Posts tagged ‘China’s economy’


China Has a ‘New Normal’ Too – Businessweek

China’s Communist Party leaders are known for their turgid jargon, much of it dating back decades to when Mao Zedong still dominated dogma. But sometimes, apparently, they feel the need to borrow from less hoary, more capitalistic sources.

A technology and manufacturing facility in Shenzhen, China

That is what Xi Jinping has done with his “new normal” theory of the Chinese economy, now getting lots of play in the state media. The phrase, first popularized by Pacific Investment Management Co., or Pimco, the giant Newport Beach (Calif) bond fund manager, referred of course to the lackluster economic growth following the global financial crisis.

Earlier this year Xi used the then-already tired cliché while on a May inspection trip to Henan, the province southwest of the Chinese capital. Then it got a real airing during a speech he gave at the Asia-Pacific Economic Cooperation Forum last month. “A new normal of China’s economy has emerged with several notable features,” Xi said, speaking before more than 1,500 global business executives in Beijing, reported the Party-owned Global Times on Nov. 10.

“First, the economy has shifted gear from the previous high speed to a medium-to-high-speed growth. Second, the economic structure is constantly improved and upgraded. Third, the economy is increasingly driven by innovation instead of input and investment,” the paper wrote, paraphrasing Xi.

Translation: Yes, the economy will not grow at the hyper rates all of you had gotten used to—still, no need for alarm. We are making the transition to a healthier, more sustainable version, this one driven more by consumption, services, and, oh yes, innovation. “The ‘new normal’ theory elaborated by Chinese President Xi Jinping would be one of the hallmarks to be engraved in history,” the Global Times ambitiously predicted.

“We must understand the new normal, adjust to the new normal, and develop under the new normal—coming to terms with the new normal will be the ‘main logic’ for economic growth for some time,” the official Xinhua News Agency wrote today, in a report on the three-day, high-level Central Economic Work Conference that closed Thursday. “The new normal has not changed the strategic importance of a period that will see great achievements,” it promised.

via China Has a ‘New Normal’ Too – Businessweek.


China Service and Manufacturing Sectors Slowing, Reports Beijing – Businessweek

In another sign that China’s economy is downshifting, an index released on Monday showed China’s service sector growth slowing in October to a nine-month low. The bad news followed Saturday’s poor showing for manufacturing, which grew at its slowest pace in five months.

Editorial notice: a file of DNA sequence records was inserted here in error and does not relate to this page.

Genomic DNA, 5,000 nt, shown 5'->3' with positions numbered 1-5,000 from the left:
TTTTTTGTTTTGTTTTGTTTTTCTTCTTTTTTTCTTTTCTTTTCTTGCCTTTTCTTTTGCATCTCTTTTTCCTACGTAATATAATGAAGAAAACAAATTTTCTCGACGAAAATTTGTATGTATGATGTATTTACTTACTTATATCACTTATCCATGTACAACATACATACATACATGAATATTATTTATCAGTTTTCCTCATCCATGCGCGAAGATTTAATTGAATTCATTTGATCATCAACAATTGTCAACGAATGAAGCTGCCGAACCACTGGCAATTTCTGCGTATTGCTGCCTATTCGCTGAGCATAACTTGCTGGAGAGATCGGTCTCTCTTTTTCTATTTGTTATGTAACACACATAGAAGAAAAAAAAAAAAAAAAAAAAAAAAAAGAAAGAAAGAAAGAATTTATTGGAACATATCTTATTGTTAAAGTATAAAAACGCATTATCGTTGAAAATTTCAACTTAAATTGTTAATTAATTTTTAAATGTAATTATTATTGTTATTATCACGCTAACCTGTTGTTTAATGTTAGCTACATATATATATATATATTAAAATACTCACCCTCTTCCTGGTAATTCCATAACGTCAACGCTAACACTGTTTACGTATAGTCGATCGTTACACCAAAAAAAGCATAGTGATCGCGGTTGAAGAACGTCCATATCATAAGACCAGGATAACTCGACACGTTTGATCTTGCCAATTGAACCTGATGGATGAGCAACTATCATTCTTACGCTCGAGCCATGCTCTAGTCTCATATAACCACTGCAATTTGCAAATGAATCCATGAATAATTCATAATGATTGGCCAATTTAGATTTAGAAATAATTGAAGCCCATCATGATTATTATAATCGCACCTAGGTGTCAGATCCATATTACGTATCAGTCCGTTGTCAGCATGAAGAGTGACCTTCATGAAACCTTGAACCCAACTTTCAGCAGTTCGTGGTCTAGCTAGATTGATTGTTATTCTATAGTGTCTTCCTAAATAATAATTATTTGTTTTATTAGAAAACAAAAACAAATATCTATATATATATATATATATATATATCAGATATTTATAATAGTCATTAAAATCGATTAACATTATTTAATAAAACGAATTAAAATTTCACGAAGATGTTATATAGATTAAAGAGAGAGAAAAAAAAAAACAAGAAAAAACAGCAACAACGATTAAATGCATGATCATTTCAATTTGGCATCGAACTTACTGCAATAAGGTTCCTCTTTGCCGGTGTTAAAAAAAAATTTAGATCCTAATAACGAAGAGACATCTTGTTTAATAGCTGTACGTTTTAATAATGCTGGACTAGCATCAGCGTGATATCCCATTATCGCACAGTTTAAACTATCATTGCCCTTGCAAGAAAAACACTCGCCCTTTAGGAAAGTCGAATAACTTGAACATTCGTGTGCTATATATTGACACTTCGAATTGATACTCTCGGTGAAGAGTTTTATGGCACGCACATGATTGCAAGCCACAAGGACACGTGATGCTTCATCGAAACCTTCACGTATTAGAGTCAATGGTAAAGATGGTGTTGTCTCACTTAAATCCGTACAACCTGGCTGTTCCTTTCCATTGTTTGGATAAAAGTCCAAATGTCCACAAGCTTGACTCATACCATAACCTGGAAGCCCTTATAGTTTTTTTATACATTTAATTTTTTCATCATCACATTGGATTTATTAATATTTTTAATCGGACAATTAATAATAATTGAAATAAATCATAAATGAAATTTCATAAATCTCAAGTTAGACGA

Manufacturing in China expanded at its slowest pace in five months

The service reading, issued by the National Bureau of Statistics and China Federation of Logistics and Purchasing in Beijing, fell to 53.8, from 54 in September. Manufacturing came in at 50.8, down from 51.1 the month before. (Above 50 shows expansion.) The economy “still faces some headwinds,” Beijing said in a statement on Saturday.

In October, China’s statistics bureau announced that gross domestic product grew 7.3 percent in the third quarter, its slowest pace since the global financial crisis. “The momentum looks weak,” warned Hua Changchun, a China economist at Nomura Holdings in Hong Kong, reported Bloomberg News on Nov. 3.

via China Service and Manufacturing Sectors Slowing, Reports Beijing – Businessweek.


Is China’s Housing Bubble Beginning to Burst? – Businessweek

Earlier this month, financial analysts from Japan-based Nomura Group (NMR) issued a grim report on China’s housing market: “To us, it is no longer a question of ‘if’ but rather ‘how severe’ the property market correction will be,” the report read.

Residential apartment buildings under construction in Qingzhou city, in east China’s Shandong province

Nomura—which has historically been bearish on China, as the Wall Street Journal observes—predicted that a downturn in the housing market, caused by oversupply and shrinking developer financing, could sharply impact China’s economy, perhaps even driving GDP growth to less than 6 percent in 2014.

China’s economy is vulnerable because property investment accounts for anywhere from 16 percent to 20 percent of gross domestic product, according to varying analyses.

via Is China’s Housing Bubble Beginning to Burst? – Businessweek.

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The economy: On cloud nine trillion | The Economist

SOME economic journalists are like stormbirds: they come alive when financial clouds gather and the thunder rolls. Your correspondent’s career has been different. He has migrated away from trouble, escaping crisis-struck Britain for booming India in 2007, then leaving that country before it sank into its sad, stagflationary funk. This will be his last week covering China’s economy—which is just as well, given the whiff of ozone in the air.